For many epidemic networks some connections between nodes are treated as deterministic, while the remainder are random and have different connection probabilities. By applying spectral analysis to several constructed models, we find that one can estimate the epidemic thresholds of these networks by investigating information from only the deterministic connections. Nonetheless, in these models, generic nonuniform stochastic connections and heterogeneous community structure are also considered. The estimation of epidemic thresholds is achieved via inequalities with upper and lower bounds, which are found to be in very good agreement with numerical simulations. Since these deterministic connections are easier to detect than those stochastic connections, this work provides a feasible and effective method to estimate the epidemic thresholds in real epidemic networks.

In many real complex networks, it is well known that the connections between nodes are neither completely deterministic nor stochastic. In general, certain connections are deterministic, while the rest are random. For example, in a human epidemic network, each individual has generally deterministic connections with family, close friends, and relatives, while may have stochastic connections with colleagues, strangers, and so on. Moreover, information characterizing these deterministic connections can be more easily obtained than to adequately describe the behaviour of stochastic connections: that is, survey data and so on can provide an accurate picture of the deterministic, but not the stochastic contacts. When studying disease propagation, the epidemic threshold—the level of transmission at which a disease transitions from endemic to extinct—is the most important descriptor. Hence, when we study epidemic behavior on a complex network, it is extremely useful if we only need to use the deterministic connection information to estimate the corresponding epidemic threshold. In this paper, we apply theoretical analysis on several generic models and find that one can estimate the epidemic threshold from these deterministic connections and connection probability. Numerical simulations are further presented to both demonstrate and validate our results.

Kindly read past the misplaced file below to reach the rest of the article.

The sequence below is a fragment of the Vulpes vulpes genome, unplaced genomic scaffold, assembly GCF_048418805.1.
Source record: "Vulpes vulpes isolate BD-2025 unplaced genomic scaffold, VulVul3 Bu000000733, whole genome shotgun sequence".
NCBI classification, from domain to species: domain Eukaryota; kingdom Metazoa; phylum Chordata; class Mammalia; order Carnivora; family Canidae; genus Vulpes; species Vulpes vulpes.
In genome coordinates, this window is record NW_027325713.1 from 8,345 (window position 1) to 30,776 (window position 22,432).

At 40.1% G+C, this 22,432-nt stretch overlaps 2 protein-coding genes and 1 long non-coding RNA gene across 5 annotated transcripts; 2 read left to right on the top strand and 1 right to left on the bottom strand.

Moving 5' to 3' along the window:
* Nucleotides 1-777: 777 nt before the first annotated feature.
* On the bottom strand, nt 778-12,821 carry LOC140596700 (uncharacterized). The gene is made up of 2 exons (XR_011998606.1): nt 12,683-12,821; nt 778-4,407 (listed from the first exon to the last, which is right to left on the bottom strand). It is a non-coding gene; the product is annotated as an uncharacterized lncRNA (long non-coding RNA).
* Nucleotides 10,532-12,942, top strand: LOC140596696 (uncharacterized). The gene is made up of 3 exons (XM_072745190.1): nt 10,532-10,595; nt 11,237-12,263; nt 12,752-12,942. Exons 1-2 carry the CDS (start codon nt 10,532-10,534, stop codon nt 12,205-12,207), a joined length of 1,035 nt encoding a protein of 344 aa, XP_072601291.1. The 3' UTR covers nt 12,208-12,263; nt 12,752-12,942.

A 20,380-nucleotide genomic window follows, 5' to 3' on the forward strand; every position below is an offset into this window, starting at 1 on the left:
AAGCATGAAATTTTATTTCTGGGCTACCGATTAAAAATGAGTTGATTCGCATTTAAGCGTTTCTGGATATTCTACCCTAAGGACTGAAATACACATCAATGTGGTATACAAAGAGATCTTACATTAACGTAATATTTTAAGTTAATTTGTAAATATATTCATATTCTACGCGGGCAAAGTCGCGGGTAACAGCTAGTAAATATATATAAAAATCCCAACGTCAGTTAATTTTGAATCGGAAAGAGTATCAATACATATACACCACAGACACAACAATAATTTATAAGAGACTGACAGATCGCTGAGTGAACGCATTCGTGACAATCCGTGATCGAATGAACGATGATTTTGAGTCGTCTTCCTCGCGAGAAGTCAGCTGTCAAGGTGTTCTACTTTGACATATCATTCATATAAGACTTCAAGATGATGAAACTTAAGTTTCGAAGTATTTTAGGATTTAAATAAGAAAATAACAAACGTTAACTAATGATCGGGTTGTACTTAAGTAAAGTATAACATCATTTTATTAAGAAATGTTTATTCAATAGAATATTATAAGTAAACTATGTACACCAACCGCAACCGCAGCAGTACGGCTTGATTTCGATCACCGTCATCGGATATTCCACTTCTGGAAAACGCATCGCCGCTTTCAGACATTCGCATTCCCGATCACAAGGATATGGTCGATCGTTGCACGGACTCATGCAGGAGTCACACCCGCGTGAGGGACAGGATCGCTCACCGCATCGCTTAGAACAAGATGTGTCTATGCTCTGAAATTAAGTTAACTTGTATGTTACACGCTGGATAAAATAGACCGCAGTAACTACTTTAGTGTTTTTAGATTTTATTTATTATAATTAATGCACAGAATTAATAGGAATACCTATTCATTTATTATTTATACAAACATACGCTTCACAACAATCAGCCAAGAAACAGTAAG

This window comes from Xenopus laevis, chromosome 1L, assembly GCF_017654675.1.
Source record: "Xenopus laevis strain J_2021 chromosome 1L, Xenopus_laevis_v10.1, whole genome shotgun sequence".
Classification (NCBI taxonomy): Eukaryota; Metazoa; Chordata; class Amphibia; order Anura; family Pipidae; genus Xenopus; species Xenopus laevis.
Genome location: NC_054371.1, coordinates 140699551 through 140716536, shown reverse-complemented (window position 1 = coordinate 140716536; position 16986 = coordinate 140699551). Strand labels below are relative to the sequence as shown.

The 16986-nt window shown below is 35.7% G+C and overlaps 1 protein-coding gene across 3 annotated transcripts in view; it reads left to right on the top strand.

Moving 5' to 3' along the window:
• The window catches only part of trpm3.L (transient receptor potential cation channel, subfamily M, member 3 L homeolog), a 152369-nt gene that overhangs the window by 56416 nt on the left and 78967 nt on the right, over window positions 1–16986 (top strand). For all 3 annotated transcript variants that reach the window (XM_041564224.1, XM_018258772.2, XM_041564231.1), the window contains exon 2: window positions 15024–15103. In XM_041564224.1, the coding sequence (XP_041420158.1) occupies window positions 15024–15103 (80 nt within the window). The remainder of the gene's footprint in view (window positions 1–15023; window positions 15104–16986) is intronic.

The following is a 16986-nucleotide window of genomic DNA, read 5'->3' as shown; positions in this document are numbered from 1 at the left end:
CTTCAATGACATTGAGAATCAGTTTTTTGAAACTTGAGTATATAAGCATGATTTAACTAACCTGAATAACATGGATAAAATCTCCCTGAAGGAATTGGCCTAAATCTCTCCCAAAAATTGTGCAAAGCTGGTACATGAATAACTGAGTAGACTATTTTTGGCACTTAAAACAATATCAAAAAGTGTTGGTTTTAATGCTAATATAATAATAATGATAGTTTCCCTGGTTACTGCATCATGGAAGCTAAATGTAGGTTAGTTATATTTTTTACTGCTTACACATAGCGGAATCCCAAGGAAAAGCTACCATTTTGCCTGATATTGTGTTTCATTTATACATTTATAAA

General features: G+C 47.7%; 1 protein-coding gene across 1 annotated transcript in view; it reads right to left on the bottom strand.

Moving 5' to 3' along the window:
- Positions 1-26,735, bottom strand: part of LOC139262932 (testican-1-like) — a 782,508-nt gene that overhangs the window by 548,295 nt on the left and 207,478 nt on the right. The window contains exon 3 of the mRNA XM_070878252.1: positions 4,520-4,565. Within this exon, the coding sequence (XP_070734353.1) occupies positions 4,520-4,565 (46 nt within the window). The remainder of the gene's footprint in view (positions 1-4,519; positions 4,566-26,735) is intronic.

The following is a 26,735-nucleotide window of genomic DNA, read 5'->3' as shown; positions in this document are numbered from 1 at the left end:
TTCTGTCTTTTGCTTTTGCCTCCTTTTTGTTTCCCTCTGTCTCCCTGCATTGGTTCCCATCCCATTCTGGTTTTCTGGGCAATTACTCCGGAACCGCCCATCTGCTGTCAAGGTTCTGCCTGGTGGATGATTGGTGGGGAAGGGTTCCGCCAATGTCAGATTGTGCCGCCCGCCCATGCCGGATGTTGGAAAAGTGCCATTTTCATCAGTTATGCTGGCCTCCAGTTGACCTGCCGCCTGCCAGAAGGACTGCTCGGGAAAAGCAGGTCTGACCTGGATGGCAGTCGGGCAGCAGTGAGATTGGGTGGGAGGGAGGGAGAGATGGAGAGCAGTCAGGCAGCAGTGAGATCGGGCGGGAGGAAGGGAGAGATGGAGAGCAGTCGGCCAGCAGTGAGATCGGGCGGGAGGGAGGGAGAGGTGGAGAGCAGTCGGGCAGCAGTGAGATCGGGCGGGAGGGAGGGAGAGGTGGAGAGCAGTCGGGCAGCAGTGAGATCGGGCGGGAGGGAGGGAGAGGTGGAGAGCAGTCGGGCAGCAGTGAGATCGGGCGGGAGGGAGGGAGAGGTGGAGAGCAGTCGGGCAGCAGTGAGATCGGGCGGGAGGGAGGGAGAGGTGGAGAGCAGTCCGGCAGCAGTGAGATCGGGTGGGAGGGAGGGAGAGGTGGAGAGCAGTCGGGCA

The analysis of the epidemic threshold is a very important topic for the study of the dynamical behavior and control methods for epidemic spreading on complex networks. Many reported results have shown that the topological structure of an epidemic network plays a vital role in its epidemic threshold. By using the heterogeneous mean-field (HMF) method on a standard SIS epidemic network,1 its epidemic threshold is given by βc=k/k2, where k and k2 are the first and second moments of the network degree distribution. By using linear stability analysis on an SIS Markovian epidemic network, a more exact result is that the epidemic threshold is given by βc = 1/λ1, where λ1 is the largest eigenvalue of the network's adjacency matrix.2–4 With this observation, the influence of the network topological characteristics on the spreading behaviour has been further investigated in depth.5–8 Finally, by embedding more realistic factors into traditional epidemic networks, many epidemic thresholds have been derived on multiplex networks such as epidemic networks with awareness,9–13 traffic-driven epidemic networks,14,15 epidemic networks with community structure,16,17 interconnected epidemic networks,18–20 time-varying epidemic networks,21–23 adaptive epidemic network,24,25 and so on.